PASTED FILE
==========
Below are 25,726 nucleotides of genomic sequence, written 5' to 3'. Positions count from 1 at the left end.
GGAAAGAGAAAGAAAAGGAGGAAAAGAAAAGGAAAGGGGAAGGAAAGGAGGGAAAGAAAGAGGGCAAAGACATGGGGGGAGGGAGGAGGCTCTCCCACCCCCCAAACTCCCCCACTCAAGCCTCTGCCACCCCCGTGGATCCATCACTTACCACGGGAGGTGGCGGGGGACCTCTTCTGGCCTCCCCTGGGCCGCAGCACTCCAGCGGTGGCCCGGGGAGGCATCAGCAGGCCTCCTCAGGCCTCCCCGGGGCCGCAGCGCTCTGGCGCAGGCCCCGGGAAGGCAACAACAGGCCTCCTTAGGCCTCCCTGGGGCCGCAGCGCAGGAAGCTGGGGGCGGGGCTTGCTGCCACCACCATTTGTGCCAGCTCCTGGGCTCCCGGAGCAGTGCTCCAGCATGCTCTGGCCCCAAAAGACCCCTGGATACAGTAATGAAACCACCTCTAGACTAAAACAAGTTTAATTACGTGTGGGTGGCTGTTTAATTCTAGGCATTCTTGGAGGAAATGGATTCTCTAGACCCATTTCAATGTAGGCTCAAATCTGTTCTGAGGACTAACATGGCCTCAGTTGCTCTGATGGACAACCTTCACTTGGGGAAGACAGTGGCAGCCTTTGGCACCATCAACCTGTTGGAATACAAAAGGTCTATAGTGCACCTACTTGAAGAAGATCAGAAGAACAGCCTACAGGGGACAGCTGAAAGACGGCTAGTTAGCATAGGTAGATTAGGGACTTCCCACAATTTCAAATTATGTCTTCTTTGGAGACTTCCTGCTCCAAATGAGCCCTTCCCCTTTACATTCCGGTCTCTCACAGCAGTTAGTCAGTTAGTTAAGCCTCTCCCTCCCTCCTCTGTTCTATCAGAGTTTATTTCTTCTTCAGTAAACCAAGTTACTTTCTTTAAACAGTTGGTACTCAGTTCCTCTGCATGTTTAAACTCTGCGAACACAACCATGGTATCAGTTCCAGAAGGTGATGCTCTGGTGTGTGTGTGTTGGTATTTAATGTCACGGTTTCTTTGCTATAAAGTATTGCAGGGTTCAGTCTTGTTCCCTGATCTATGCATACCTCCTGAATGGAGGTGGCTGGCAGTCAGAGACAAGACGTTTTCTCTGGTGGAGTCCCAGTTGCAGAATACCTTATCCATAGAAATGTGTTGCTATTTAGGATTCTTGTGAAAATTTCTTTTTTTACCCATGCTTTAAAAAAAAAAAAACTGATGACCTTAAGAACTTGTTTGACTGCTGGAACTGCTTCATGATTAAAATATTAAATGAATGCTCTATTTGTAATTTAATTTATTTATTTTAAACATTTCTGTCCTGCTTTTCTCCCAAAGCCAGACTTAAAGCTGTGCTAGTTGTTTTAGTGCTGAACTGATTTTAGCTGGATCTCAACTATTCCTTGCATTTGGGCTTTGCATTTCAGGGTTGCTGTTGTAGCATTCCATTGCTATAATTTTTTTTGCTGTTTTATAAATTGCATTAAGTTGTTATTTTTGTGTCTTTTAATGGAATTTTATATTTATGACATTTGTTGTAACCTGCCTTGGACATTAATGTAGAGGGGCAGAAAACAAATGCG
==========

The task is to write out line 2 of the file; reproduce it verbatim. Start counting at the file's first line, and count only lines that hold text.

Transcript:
GGAAAGAGAAAGAAAAGGAGGAAAAGAAAAGGAAAGGGGAAGGAAAGGAGGGAAAGAAAGAGGGCAAAGACATGGGGGGAGGGAGGAGGCTCTCCCACCCCCCAAACTCCCCCACTCAAGCCTCTGCCACCCCCGTGGATCCATCACTTACCACGGGAGGTGGCGGGGGACCTCTTCTGGCCTCCCCTGGGCCGCAGCACTCCAGCGGTGGCCCGGGGAGGCATCAGCAGGCCTCCTCAGGCCTCCCCGGGGCCGCAGCGCTCTGGCGCAGGCCCCGGGAAGGCAACAACAGGCCTCCTTAGGCCTCCCTGGGGCCGCAGCGCAGGAAGCTGGGGGCGGGGCTTGCTGCCACCACCATTTGTGCCAGCTCCTGGGCTCCCGGAGCAGTGCTCCAGCATGCTCTGGCCCCAAAAGACCCCTGGATACAGTAATGAAACCACCTCTAGACTAAAACAAGTTTAATTACGTGTGGGTGGCTGTTTAATTCTAGGCATTCTTGGAGGAAATGGATTCTCTAGACCCATTTCAATGTAGGCTCAAATCTGTTCTGAGGACTAACATGGCCTCAGTTGCTCTGATGGACAACCTTCACTTGGGGAAGACAGTGGCAGCCTTTGGCACCATCAACCTGTTGGAATACAAAAGGTCTATAGTGCACCTACTTGAAGAAGATCAGAAGAACAGCCTACAGGGGACAGCTGAAAGACGGCTAGTTAGCATAGGTAGATTAGGGACTTCCCACAATTTCAAATTATGTCTTCTTTGGAGACTTCCTGCTCCAAATGAGCCCTTCCCCTTTACATTCCGGTCTCTCACAGCAGTTAGTCAGTTAGTTAAGCCTCTCCCTCCCTCCTCTGTTCTATCAGAGTTTATTTCTTCTTCAGTAAACCAAGTTACTTTCTTTAAACAGTTGGTACTCAGTTCCTCTGCATGTTTAAACTCTGCGAACACAACCATGGTATCAGTTCCAGAAGGTGATGCTCTGGTGTGTGTGTGTTGGTATTTAATGTCACGGTTTCTTTGCTATAAAGTATTGCAGGGTTCAGTCTTGTTCCCTGATCTATGCATACCTCCTGAATGGAGGTGGCTGGCAGTCAGAGACAAGACGTTTTCTCTGGTGGAGTCCCAGTTGCAGAATACCTTATCCATAGAAATGTGTTGCTATTTAGGATTCTTGTGAAAATTTCTTTTTTTACCCATGCTTTAAAAAAAAAAAAACTGATGACCTTAAGAACTTGTTTGACTGCTGGAACTGCTTCATGATTAAAATATTAAATGAATGCTCTATTTGTAATTTAATTTATTTATTTTAAACATTTCTGTCCTGCTTTTCTCCCAAAGCCAGACTTAAAGCTGTGCTAGTTGTTTTAGTGCTGAACTGATTTTAGCTGGATCTCAACTATTCCTTGCATTTGGGCTTTGCATTTCAGGGTTGCTGTTGTAGCATTCCATTGCTATAATTTTTTTTGCTGTTTTATAAATTGCATTAAGTTGTTATTTTTGTGTCTTTTAATGGAATTTTATATTTATGACATTTGTTGTAACCTGCCTTGGACATTAATGTAGAGGGGCAGAAAACAAATGCG